UCCE Master Gardeners of Calaveras County
POSITION VACANCIES ANNOUNCEMENT
University of California Cooperative Extension Central Sierra
Area Nutrition, Family and Consumer Sciences Advisor
Serving Calaveras, Tuolumne, Amador and El Dorado counties
4-H Program Representative I
Serving Calaveras and Tuolumne counties
Gardening tips For August 2017
Harvest summer crops regularly to promote more production.
Pinch off Basil flowers as they form to prevent the plant from becoming woody.
Pick green beans every three to five days while the pods are still tender; if the pods dry on the vine the plant will stop bearing.
Stone fruit such as apricots, nectarines and peaches are ready to pick when they pull off with a gentle twist; make sure to pick up and discard fallen fruit.
Pull up spent summer vegetables and compost them; if they are diseased, put them in green waste or on your next burn pile.
Occasionally deep water any ornamental and fruit trees during long periods of hot dry weather.
As Master Gardeners we get many questions regarding our native Oak trees; unfortunately many are regarding trees that seem to be dying or are not healthy.
There are many species in our area of the Sierra foothills. The most common are Blue Oaks, Black Oaks, Interior live Oaks, Canyon Oaks and Valley Oaks. These trees are a very important part of the foothill environment and should be treated with great respect.
An important consideration when building or landscaping in an area with native Oaks is to protect the root system and drip line from any construction around them. Avoid changing the grade around the tree. Most feeder roots of Oaks are very near the surface and can be easily damaged. It is important not to disturb the area within the “drip line” of the tree, meaning anything within the leaf canopy. Oak roots need adequate oxygen and a light cover of decomposing leaves in the drip line area.
Eliminate plantings within 3 to 4 feet of the trunk of the tree.
Most importantly, no summer watering since Oaks survive best with winter rains only.
Gardening tips For September 2017
Continue harvesting summer vegetables until they stop producing, then pull them out; if they are disease free, put them in the compost pile.
Winter squash is ready to harvest when the stem shrivels a little and the rind resists indentation when pressed with a fingernail.
As days are getting shorter and the weather will be cooling, it is time to cut back on the frequency and length of watering.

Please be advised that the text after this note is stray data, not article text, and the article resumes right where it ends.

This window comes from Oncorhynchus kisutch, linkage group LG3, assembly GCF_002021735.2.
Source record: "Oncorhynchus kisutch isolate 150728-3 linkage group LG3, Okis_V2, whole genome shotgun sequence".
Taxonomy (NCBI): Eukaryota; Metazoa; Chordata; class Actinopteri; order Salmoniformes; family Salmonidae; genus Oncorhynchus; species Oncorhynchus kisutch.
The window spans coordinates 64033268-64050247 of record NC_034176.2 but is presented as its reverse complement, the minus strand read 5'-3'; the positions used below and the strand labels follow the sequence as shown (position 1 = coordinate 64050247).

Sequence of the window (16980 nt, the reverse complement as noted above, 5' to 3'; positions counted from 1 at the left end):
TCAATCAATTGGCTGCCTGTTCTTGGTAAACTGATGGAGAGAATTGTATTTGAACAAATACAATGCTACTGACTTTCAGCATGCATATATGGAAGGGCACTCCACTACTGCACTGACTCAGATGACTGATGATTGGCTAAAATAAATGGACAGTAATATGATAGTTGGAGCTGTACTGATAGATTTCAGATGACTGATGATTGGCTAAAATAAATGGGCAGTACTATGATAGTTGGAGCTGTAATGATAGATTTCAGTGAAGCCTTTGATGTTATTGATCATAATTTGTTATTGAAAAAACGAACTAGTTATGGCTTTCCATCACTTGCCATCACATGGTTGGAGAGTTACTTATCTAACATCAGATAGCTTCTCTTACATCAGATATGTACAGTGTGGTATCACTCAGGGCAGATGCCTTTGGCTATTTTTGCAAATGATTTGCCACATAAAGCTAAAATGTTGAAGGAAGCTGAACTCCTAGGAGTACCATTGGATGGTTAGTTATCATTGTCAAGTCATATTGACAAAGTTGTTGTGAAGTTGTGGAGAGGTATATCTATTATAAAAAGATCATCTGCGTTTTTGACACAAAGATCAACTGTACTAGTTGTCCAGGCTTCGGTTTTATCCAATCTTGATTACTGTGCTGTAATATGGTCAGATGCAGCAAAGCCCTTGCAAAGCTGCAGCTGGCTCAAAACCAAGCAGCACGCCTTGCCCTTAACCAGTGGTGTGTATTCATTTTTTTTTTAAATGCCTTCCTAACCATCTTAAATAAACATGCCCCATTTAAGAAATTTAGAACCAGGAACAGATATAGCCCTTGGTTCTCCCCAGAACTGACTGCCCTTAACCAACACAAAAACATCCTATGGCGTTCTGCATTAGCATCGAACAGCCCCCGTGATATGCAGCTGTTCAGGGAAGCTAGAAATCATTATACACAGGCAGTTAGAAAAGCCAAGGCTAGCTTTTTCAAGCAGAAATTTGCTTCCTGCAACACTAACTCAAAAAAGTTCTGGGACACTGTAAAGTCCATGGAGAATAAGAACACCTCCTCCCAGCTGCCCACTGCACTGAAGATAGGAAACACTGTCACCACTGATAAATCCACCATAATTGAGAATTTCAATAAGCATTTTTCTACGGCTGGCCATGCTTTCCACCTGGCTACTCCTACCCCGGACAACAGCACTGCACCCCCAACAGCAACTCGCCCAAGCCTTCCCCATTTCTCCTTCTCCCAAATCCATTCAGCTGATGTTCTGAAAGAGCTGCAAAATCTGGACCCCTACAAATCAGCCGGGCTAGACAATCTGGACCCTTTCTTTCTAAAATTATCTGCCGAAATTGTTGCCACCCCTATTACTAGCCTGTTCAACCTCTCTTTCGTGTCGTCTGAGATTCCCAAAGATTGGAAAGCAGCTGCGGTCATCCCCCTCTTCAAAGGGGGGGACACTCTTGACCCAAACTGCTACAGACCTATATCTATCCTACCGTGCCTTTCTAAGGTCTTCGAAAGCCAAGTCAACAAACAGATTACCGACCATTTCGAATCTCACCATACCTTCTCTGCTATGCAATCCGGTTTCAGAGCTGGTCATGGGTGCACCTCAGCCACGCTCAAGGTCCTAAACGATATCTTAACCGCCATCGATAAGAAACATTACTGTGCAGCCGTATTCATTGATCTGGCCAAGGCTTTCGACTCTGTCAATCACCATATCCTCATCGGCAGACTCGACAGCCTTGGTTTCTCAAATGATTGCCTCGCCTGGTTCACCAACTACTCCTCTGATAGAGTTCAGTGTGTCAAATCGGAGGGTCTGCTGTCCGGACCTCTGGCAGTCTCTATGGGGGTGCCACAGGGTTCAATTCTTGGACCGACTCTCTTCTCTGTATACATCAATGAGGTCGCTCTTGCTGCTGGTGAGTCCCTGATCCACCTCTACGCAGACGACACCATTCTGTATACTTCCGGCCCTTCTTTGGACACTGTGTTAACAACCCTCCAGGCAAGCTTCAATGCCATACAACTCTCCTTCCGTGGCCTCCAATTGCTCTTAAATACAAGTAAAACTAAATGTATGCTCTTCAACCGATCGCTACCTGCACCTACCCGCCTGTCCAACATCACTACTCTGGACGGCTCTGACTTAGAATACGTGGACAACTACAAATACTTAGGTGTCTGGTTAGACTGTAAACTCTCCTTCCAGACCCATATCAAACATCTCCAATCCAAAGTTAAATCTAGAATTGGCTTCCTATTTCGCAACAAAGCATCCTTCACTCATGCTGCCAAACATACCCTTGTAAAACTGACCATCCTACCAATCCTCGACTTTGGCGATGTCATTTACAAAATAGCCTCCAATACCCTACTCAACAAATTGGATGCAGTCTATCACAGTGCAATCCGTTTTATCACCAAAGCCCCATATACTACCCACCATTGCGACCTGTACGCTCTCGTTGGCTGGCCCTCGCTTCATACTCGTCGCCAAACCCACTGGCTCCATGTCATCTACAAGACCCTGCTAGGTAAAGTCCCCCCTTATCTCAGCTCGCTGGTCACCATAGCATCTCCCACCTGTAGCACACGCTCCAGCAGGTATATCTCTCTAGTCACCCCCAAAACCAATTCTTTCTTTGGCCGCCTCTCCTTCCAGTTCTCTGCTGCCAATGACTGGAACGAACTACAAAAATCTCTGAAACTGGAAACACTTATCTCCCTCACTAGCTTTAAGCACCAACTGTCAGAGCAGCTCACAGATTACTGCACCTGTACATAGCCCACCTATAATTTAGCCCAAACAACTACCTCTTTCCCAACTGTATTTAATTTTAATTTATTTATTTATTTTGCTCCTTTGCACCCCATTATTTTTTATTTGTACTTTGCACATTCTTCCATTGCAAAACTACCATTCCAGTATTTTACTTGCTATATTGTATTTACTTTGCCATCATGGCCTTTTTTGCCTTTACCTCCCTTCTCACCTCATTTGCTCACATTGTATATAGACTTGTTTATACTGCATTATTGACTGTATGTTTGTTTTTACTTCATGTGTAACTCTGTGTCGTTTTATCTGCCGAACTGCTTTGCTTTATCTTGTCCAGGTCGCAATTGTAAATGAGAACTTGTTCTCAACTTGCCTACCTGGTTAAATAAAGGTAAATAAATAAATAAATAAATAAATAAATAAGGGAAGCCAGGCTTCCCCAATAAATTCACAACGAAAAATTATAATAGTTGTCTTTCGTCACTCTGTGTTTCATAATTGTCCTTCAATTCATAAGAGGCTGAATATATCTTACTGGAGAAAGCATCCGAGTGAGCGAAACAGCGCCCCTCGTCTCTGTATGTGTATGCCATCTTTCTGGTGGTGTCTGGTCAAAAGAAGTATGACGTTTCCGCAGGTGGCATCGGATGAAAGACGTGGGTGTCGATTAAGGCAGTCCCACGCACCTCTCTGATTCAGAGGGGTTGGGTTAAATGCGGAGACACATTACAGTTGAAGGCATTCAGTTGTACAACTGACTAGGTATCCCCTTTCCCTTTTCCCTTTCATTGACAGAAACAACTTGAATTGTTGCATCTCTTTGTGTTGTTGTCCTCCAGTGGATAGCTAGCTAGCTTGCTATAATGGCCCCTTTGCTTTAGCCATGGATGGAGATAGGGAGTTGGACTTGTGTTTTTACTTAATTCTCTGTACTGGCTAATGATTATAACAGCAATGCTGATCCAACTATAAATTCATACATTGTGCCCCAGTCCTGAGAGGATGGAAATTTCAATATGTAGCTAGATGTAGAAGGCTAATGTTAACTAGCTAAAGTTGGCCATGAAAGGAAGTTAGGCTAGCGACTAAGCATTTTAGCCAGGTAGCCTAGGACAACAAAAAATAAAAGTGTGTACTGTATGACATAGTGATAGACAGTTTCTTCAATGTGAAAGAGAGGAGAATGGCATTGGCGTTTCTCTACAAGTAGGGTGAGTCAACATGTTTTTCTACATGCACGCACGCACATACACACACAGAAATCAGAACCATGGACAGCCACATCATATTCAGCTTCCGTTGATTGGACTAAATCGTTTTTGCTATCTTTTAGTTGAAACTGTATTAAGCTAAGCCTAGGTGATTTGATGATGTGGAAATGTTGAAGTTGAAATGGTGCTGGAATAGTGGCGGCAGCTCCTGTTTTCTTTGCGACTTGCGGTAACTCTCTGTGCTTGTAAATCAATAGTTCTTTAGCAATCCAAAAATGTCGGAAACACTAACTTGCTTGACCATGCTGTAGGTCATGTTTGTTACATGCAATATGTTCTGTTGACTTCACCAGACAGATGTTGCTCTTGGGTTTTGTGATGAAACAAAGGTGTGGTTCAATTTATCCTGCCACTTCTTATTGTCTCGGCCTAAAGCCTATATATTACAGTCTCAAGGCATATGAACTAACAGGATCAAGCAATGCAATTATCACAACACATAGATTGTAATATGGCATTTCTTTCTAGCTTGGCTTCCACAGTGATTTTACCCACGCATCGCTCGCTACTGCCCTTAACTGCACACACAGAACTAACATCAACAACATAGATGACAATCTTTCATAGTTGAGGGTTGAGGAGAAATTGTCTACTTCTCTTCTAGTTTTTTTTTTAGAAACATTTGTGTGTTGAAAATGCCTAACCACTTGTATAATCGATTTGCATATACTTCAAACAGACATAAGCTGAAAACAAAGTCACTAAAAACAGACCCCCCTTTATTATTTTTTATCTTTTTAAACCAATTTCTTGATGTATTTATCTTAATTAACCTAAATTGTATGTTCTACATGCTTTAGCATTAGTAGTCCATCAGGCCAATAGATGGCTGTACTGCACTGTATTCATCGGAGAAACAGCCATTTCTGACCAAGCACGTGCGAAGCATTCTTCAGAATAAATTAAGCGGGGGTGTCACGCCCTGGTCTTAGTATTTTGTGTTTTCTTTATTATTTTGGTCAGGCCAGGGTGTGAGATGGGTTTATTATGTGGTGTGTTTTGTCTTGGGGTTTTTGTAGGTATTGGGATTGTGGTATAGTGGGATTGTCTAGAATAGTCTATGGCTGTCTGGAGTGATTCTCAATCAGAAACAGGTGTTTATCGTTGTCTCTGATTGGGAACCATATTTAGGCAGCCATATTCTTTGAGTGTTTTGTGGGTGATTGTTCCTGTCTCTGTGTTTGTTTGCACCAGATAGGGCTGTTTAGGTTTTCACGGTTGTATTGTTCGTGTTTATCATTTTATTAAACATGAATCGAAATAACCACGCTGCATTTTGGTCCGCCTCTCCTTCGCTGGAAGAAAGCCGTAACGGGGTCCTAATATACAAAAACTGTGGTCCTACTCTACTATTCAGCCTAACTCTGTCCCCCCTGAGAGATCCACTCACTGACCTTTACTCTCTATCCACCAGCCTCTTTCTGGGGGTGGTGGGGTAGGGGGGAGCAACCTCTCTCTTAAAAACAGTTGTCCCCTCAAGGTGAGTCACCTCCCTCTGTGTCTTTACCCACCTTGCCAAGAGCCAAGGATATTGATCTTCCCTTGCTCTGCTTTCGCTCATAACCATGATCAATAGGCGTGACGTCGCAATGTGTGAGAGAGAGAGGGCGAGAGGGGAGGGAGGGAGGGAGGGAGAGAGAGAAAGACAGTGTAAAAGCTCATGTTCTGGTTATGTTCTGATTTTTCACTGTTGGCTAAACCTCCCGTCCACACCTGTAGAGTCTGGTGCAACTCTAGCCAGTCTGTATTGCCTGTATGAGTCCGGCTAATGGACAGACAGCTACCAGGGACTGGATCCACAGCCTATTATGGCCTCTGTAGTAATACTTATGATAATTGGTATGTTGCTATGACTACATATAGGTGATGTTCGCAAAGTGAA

Fertilize the soil in your vegetable garden a couple of weeks before planting cool season crops.
If you are looking for trees with fall colors, select them now while you can see the leaves turn.
Most of the fruit and vegetables we grow are healthy for us to eat and do not make us ill; that may not be the case with our pets, especially dogs. There are many plants that are toxic to dogs; also many fruits and vegetables can cause serious health issues or be deadly to them.
If your dog likes to be with you while you garden, become familiar with the fruit and vegetables that can cause harm. Plums, peaches, apricots, cherries and apples all have seeds that contain cyanide; although the pulp of the fruit is not toxic be aware that if your dog likes to harvest his own, he will probably eat the whole fruit, seeds and all. All nuts are unhealthy for dogs because they contain large amounts of fats that dogs cannot process. Any plant in the onion family can be deadly to dogs, especially if they eat a large quantity. Grapes and raisins can cause kidney failure, raw potatoes can cause seizures and vomiting, and rhubarb depletes calcium which can cause renal failure.
Keep an eye on your pets in your garden and make sure they do not eat the wrong fruit or vegetable.
by Teresa Spence, University Of California Cooperative Extension Master Gardener Of Calaveras County
Got a Gardening Question?
Calaveras County Master Gardeners are here to answer your gardening questions!
- Office hours: 10-Noon, Wednesdays
- 891 Mountain Ranch Road in San Andreas
- Phone: 209-754-2880
- On-line: Ask a Master Gardener
Bring a sample for identification, or drop by to ask questions. If you bring a sample, please put plant material in a plastic bag. For insect identification, don't bring them alive! Please preserve insects in a container with rubbing alcohol, or by freezing.
Each month we produce a newsletter with monthly to-do list, upcoming events and articles to help you garden in Calaveras County.
Read our June 2017 newsletter.
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